Stone Horse 23By Jack Hornor
Revised by BoatUS editors in October 2012
When I picture my own retirement fantasy, I see myself in the den of a quaint waterfront cottage, with large windows overlooking a quiet little cove with a pretty daysailer at anchor peering through the morning mist. The Stone Horse 23 is certainly a boat I could easily imagine in this picture.
This Sam Crocker classic was designed in 1931 however less than 40 models were built before production was interrupted by the World War II. Some of these original wood models are still sailing and lovingly cared for by their owners. In fact, it was Mait Edey's ownership of a 1938 Stone Horse that led to Edey and Duff's collaboration, and an additional 150 fiberglass Stone Horse models built by Edey and Duff between 1969 and the early 1990s.
The most striking feature of the Stone Horse 23 is her raised, flush foredeck that was masterfully drawn by Crocker to blend into the cockpit without a hint of excess freeboard. Although only 23 feet on deck, the overall length of the Stone Horse is extended to 28' 3" with the addition of a bowsprit and boomkin which helps balance the profile appearance. The hull is a full keel with traditional wine glass sections and a transom-hung rudder.
For all of its conservative and traditional appearance, Edey and Duff chose to build their Stone Horse utilizing less conservative fiberglass composite method with Airex PVC foam core for both the hull and deck, and solid fiberglass for interior liners. The deck and hull are joined on an inward hull flange with adhesive sealant and stainless steel rivets. Bowsprits and boomkins were built with teak, mahogany or spruce. Ballast is internal and consists of 1,600 lbs. of small lead pigs secured with 400 lbs. of cement.
A careful examination of older Stone Horse models is likely to find some degree of delamination/separation of the fiberglass skin from the Airex core in both hull and deck. The condition is not typically severe enough to warrant extensive repairs. Of greater concern, may be the condition of the mast and spreaders which, for most Stone Horses, were wood. Many wooden masts have been painted to reduce maintenance costs but this makes it more difficult to spot potential problems. For anyone considering a boat with a wooden mast, it is well worth the cost of removing the mast for a thorough inspection.
Nearly a third of the on-deck length of the Stone Horse is cockpit, making this an ideal daysailer for four to six adults. Some will find the lack of lifelines and stanchions a bit disconcerting but the mast and rigging are within easy reach and offer a secure handhold. Halyards are led to the cockpit and the addition of roller furling for the jib and staysail will help to cut down on the necessity to go forward while underway.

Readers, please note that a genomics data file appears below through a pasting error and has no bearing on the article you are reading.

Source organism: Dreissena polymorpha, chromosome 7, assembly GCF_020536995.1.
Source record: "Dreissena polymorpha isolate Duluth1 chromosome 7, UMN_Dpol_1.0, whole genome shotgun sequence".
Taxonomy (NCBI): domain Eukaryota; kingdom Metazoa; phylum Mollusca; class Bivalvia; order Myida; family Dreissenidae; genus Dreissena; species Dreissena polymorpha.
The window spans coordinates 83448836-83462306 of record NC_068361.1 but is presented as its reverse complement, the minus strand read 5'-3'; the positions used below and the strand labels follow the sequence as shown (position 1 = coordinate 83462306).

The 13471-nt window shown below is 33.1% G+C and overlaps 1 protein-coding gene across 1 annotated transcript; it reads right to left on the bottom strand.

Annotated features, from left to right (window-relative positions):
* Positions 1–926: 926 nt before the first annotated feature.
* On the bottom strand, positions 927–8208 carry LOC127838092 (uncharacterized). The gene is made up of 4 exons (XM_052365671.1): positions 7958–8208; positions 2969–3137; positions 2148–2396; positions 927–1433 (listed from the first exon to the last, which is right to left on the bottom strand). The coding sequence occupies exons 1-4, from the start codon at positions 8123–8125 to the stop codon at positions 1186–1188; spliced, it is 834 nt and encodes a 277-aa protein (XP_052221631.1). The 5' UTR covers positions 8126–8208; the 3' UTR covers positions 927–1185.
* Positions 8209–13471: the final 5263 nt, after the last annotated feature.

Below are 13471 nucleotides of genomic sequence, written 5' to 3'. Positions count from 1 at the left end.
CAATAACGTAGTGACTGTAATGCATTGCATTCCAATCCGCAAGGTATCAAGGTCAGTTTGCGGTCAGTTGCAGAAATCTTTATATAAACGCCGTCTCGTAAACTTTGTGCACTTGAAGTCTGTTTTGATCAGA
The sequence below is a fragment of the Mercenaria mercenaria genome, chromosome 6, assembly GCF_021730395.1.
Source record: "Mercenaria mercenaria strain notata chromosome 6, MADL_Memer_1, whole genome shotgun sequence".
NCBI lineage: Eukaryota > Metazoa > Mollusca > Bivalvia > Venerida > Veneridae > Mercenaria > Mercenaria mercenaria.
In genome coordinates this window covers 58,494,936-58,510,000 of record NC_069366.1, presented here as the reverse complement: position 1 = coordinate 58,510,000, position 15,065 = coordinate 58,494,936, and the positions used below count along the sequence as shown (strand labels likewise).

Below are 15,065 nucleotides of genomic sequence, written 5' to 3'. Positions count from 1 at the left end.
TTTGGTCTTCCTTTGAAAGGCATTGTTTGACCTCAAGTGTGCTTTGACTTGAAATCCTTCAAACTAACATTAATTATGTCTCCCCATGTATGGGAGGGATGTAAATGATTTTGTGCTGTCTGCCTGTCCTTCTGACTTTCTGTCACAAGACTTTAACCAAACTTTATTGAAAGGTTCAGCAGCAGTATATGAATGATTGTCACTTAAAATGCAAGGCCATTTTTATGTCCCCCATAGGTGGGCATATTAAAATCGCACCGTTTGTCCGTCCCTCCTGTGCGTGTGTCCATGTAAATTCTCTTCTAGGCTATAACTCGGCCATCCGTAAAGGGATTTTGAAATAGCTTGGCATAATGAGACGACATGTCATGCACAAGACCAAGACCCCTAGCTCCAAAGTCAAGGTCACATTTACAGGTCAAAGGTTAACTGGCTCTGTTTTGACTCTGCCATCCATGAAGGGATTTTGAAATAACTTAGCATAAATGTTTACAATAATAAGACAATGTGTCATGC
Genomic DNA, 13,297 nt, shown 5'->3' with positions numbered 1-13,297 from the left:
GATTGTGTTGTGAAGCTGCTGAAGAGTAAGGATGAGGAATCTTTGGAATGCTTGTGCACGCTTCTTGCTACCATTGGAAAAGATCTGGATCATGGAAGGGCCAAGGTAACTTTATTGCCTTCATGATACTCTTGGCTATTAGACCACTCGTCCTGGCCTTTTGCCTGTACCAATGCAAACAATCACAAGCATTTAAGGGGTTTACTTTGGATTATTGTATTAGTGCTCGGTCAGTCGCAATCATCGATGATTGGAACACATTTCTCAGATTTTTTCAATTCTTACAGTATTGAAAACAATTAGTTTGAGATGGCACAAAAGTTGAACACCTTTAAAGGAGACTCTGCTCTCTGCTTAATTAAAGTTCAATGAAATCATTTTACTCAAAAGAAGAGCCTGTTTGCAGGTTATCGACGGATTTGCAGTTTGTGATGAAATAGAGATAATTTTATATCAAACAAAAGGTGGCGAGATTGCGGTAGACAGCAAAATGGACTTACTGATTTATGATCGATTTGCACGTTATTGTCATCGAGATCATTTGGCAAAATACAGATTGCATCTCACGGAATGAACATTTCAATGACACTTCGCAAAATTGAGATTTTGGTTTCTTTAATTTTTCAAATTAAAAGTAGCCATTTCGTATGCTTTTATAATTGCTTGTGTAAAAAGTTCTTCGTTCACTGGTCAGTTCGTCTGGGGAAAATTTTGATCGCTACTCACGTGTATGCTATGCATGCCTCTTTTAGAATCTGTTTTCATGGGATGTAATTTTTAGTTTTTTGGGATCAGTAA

Arrangements below deck are comfortable for an overnight or weekend outing for two, assuming privacy is not an issue. The lack of headroom - only 48" at best, would make this an uncomfortable choice for much longer stays. There is a large, comfortable V-berth forward with a portable head beneath. This is a common location on small boats, but sleeping with my head next to the "head" is not a pleasant thought. There is a sink and ice box along the port side of the cabin and two-burner stove to starboard. There are port and starboard quarter berths aft although they are not large enough for adults. Storage is excellent with nine bins beneath seats and berths. There is considerable wood trim and joiner work on the interior for a yacht-like appearance.
The first fiberglass Stone Horse models were powered by outboard or Palmer gas engines but that quickly changed to standard diesel inboard power. For the most part, Westerbeke marine diesels were used although, for brief while, an ill-advised switch was made to BMW diesels. Parts and service are readily available for Westerbeke engines but BMW is another story. Yanmar diesels are the most popular choice for repowers these days.
Sometimes referred to as a cutter, the Stone Horse is more accurately labeled by the manufacturer a "cutter-rigged sloop" as the mast is stepped well forward of midship and the mainsail makes up more than 50% of the total sail area. The displacement/length ratio is a hefty 325 and sail area/displacement ratio a respectable 19.2. Ballast is 44% of the overall displacement, which is four to six percentage points above average for boats of this type. The beam waterline is quite broad so she stands up well in a blow. While it takes a bit of a breeze to get her started, she tacks easily despite her long keel and balances well without a tendency toward the excessive weather helm sometimes found on boats with such proportionately large mainsails.
The Stone Horse 23 was designed before bulbous curves and flat sheers were the style. Her look may be a bit dated but this is a classic that will likely never go out of style and always look good in the morning mist.
Naval architect Jack Hornor is the principal surveyor and designer for Marine Survey & Design, Co., based in Annapolis, MD. He is on the board of directors of the American Boat and Yacht Council, the National Association of Marine Surveyors, and the Society of Boat and Yacht Designers. He and his wife sail their 42-foot Catalina, Legacy, based on Maryland's Eastern Shore.